However, the same cannot be said for the ALJ's rejection of the opinions reflected in Dr. Chang's September 16, 2009 Narrative Report (Adult) form (see AR 469) because Dr. Chang's opinions were consistent with and supported by his earlier treatment notes (see AR 472-88). Another "reason" provided by the ALJ for rejecting Dr. Chang's opinions was that Dr. Chang reported on the form that plaintiff was "difficult, uncooperative, disruptive, and non-compliant with med." (See AR 16.) The Court finds that what Dr. Chang reported does not constitute a specific and legitimate reason for rejecting his opinions because the things that Dr. Chang reported in themselves were symptoms of a significant mental health problem. See Nguyen v. Chater, 100 F.3d 1462, 1465 (9th Cir. 1996) (holding that the claimant's failure to pursue treatment did not constitute a legitimate reason for rejecting an examining psychologist's opinion that the claimant suffered from a severe depressive order); see also Buckard v. Astrue, 2010 WL 5789044, *16 (D. Or. Dec. 7, 2010) (holding that the claimant's non-compliance with her depression medications did not constitute a legitimate basis for discrediting her testimony); Clark v. Astrue, 2010 WL 457357, *5 (E.D. Wash. Feb. 5, 2010) ("[I]t was not appropriate for the ALJ to consider plaintiff's limited mental health treatment as evidence of a lack of a credibility since the failure to follow through with mental health treatment may itself be a symptom of significant mental health problems.").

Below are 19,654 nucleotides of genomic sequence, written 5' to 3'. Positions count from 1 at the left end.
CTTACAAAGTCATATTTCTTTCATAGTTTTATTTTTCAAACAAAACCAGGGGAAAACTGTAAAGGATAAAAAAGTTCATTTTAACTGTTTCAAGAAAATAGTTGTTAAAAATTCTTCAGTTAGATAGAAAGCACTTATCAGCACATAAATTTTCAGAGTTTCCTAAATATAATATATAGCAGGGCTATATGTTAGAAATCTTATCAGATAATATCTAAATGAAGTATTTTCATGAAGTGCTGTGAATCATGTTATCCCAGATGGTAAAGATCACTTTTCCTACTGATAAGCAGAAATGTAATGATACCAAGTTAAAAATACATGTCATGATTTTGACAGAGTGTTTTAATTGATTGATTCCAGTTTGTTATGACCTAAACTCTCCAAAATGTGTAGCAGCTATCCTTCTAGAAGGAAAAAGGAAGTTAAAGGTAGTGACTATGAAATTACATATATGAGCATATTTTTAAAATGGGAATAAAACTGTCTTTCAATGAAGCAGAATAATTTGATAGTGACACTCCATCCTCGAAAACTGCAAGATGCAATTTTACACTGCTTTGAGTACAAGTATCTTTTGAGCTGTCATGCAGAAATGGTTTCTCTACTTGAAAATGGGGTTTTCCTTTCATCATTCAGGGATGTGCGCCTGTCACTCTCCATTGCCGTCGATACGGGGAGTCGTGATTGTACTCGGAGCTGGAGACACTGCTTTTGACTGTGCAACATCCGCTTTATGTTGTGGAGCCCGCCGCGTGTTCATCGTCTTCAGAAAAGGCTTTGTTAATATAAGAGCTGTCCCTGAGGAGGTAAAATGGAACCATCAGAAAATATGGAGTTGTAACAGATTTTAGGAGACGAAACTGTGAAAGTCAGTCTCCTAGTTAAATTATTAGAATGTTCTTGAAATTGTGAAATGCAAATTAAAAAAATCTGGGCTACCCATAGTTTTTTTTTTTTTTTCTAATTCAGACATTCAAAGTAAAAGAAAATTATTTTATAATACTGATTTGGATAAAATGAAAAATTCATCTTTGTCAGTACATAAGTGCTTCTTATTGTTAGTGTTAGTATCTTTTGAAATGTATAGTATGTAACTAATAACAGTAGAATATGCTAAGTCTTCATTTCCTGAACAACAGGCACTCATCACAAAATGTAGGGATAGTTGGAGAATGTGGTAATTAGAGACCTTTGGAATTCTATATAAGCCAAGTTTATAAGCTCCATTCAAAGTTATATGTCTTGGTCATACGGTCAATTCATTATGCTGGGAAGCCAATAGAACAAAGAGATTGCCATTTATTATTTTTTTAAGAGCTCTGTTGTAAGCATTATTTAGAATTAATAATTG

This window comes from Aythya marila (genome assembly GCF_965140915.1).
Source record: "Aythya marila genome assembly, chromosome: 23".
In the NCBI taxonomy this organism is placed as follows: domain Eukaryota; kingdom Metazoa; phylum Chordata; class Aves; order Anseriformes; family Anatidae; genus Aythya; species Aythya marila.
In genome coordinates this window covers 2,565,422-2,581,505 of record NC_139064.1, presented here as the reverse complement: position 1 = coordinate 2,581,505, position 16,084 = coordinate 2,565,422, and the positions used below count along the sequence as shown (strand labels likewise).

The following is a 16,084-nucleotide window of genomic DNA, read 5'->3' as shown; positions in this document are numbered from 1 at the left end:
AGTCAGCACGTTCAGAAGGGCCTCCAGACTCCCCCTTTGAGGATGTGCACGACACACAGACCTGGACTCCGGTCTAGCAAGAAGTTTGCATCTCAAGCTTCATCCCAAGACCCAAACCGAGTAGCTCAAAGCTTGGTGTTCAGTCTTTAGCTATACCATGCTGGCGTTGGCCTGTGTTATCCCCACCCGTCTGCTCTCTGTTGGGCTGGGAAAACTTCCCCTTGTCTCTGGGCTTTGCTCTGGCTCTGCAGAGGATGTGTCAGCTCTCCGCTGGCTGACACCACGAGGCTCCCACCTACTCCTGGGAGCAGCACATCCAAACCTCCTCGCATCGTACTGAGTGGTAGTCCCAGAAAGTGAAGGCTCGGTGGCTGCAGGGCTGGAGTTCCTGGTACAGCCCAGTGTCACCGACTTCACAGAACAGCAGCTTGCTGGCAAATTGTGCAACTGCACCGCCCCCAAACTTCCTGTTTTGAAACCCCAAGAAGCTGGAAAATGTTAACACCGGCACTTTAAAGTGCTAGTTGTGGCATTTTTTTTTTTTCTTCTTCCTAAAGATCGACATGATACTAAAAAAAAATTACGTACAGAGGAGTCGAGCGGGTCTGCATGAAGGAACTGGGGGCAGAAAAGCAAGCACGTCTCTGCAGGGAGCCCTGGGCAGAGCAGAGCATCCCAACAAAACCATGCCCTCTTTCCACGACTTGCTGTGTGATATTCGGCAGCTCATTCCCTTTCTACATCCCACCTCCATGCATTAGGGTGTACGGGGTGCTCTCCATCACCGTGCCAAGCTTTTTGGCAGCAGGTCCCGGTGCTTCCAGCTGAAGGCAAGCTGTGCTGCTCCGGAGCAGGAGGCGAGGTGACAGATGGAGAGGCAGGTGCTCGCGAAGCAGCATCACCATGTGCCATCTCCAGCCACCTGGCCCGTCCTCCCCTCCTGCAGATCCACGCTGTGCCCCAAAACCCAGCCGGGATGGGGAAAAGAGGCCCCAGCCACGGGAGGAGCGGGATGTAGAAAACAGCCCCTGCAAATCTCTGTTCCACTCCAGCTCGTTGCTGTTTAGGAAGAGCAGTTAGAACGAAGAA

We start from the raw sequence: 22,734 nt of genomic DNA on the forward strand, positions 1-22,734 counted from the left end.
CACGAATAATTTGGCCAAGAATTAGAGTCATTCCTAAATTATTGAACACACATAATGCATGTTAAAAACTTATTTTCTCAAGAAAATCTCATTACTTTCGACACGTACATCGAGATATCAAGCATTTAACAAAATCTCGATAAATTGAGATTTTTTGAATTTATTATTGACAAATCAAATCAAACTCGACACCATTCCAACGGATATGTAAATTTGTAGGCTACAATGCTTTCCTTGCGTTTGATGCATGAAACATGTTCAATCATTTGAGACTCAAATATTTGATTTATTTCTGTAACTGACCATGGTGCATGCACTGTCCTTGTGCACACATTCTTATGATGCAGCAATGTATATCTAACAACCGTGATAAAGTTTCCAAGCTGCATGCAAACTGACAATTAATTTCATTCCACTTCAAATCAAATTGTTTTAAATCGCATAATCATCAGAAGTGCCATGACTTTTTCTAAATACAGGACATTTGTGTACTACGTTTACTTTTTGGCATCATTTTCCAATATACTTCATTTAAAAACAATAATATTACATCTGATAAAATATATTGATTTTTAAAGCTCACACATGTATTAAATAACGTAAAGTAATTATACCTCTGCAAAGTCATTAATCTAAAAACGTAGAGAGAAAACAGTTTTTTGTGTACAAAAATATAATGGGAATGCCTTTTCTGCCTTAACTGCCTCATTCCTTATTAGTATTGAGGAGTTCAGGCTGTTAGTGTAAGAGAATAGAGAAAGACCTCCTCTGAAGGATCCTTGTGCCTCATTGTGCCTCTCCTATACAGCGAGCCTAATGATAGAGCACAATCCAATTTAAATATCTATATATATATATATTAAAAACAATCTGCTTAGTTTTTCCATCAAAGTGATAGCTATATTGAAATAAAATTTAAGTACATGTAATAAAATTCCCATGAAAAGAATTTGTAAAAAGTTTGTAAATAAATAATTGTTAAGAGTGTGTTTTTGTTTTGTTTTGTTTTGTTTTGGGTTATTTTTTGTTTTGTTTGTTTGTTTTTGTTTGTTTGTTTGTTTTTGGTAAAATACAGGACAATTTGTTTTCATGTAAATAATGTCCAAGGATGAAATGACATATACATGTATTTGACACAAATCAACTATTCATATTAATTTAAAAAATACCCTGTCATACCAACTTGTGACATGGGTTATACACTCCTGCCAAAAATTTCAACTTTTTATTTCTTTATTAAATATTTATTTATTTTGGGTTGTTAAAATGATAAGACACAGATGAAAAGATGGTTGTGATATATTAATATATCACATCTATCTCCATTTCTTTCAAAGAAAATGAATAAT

The other "reason" provided by the ALJ for rejecting Dr. Chang's opinions, which the ALJ applied to all the treating physicians' opinions, was that "the conclusion regarding incapacitation from work is partially a vocational judgment which is beyond the expertise of these doctors." (See AR 17.) However, Dr. Chang did not purport to be rendering a "conclusion regarding incapacitation" or making a vocational judgment; rather, he was simply rendering medical opinions on the severity of plaintiff's mental impairment, which were well within the scope of his professional expertise. Moreover, even if Dr. Chang's opinions could properly be characterized as constituted an opinion on the ultimate issue of disability, it still would not relieve the ALJ of the obligation to state specific and legitimate reasons for rejecting that opinion. See, e.g., Reddick, 157 F.3d at 725; Lester, 81 F.3d at 830; Matthews v. Shalala, 10 F.3d 678, 680 (9th Cir. 1993); Embrey v. Bowen, 849 F.2d 418, 421-22 (9th Cir. 1988).